Bible translations into Armenian

Illustrated Armenian Bible from 1256

The Armenian Bible is due to Saint Mesrob's early 5th century translation. The first monument of Armenian literature is the version of the Holy Scriptures. Isaac, says Moses of Chorene, made a translation of the Bible from the Syriac text about 411. This work must have been considered imperfect, for soon afterwards John of Egheghiatz and Joseph of Baghin were sent to Edessa to translate the Scriptures. They journeyed as far as Constantinople, and brought back with them authentic copies of the Greek text. With the help of other copies obtained from Alexandria the Bible was translated again from the Greek according to the text of the Septuagint and Origen's Hexapla. This version, now in use in the Armenian Church, was completed about 434.

The first sentence in Armenian written down by St. Mesrop after he invented the letters is said to be the opening line of Solomon’s Book of Proverbs:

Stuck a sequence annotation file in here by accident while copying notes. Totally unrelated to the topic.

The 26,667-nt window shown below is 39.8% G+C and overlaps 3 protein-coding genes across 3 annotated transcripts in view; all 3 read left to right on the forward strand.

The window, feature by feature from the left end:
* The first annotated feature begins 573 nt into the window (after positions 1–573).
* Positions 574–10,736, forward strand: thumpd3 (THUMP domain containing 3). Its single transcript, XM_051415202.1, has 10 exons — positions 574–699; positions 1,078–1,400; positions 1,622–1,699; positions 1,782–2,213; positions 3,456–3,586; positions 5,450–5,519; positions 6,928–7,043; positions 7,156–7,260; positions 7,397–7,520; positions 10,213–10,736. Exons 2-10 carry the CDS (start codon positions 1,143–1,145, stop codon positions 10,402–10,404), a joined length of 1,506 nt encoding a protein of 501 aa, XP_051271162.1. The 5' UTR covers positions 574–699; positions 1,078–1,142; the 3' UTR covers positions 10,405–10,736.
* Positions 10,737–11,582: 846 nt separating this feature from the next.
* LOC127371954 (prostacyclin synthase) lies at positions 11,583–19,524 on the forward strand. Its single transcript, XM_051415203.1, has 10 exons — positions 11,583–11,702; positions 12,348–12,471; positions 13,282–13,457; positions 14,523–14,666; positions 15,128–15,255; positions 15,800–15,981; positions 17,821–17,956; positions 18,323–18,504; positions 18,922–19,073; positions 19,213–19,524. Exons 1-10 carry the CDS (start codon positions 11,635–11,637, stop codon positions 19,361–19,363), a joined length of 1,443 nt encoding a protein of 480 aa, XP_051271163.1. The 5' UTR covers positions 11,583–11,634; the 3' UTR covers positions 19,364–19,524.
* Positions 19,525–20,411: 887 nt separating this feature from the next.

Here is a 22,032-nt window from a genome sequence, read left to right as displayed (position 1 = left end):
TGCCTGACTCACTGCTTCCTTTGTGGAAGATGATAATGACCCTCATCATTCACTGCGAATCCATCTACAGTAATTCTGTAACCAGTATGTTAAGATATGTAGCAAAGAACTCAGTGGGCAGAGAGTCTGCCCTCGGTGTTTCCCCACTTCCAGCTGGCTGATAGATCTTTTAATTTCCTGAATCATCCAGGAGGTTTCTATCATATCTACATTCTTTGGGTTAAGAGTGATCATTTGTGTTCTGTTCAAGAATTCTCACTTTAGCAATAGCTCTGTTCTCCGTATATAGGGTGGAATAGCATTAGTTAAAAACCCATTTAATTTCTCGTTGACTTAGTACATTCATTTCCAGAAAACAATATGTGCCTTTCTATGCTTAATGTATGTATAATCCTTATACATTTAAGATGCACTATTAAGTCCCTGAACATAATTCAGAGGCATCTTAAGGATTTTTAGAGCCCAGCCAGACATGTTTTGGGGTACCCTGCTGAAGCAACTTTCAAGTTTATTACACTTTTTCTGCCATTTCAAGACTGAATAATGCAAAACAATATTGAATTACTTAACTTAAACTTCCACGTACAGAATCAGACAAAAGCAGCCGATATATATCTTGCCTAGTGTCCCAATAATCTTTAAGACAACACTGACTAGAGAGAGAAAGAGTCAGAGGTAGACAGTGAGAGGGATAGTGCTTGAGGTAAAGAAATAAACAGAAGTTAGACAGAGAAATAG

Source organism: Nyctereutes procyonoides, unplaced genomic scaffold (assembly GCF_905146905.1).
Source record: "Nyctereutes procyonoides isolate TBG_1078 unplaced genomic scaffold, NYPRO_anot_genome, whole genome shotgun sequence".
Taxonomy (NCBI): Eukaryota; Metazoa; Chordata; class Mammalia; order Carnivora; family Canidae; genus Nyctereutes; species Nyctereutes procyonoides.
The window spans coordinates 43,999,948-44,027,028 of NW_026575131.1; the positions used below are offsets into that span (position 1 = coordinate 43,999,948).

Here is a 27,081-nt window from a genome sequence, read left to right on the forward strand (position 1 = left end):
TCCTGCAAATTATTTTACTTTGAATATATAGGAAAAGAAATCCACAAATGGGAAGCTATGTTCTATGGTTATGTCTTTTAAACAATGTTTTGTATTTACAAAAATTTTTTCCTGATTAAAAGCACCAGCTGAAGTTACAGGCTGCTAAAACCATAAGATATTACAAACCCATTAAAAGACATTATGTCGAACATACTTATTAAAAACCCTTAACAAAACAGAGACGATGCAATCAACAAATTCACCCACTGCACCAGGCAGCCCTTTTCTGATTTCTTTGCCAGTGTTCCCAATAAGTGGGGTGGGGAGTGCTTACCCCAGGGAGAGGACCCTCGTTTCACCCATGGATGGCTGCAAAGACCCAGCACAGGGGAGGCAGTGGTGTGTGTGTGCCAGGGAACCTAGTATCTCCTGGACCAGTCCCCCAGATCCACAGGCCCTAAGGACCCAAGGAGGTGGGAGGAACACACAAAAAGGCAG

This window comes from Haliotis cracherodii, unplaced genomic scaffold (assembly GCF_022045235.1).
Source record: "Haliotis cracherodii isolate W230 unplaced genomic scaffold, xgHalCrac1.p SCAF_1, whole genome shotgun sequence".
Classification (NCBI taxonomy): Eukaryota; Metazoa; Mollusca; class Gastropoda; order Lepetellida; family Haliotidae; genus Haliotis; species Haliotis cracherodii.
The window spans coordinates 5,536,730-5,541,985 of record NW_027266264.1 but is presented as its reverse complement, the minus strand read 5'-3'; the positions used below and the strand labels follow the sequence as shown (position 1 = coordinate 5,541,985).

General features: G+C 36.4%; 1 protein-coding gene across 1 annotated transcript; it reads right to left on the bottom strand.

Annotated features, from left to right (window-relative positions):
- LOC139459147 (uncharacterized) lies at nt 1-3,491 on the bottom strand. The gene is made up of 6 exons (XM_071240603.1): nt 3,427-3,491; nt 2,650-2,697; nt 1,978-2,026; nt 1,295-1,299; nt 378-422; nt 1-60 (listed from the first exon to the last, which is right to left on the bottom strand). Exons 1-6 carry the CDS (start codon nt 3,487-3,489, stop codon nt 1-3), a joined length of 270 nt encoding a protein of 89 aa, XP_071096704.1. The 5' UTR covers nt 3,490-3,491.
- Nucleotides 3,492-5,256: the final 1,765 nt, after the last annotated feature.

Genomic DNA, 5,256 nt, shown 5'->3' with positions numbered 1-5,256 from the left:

Ճանաչել զիմաստութիւն եւ զխրատ, իմանալ զբանս հանճարոյ:

Čanačʿel zimastutʿiwn ew zxrat, imanal zbans hančaroy.

"To know wisdom and instruction; to perceive the words of understanding."

Book of Proverbs, 1:2.

There are currently four commonly used version of the bible in Armenian. One in Western Armenian, mainly used by Armenians in the diaspora and three translations in Eastern Armenian, commonly used within Armenia, Iran, Russia, Georgia. These translations are "Ararat", published by Armenian Bible Society, "Etchmiadzin translation", published by Armenian Apostolic Church, and "The New World translation", published by Jehovah's Witnesses.


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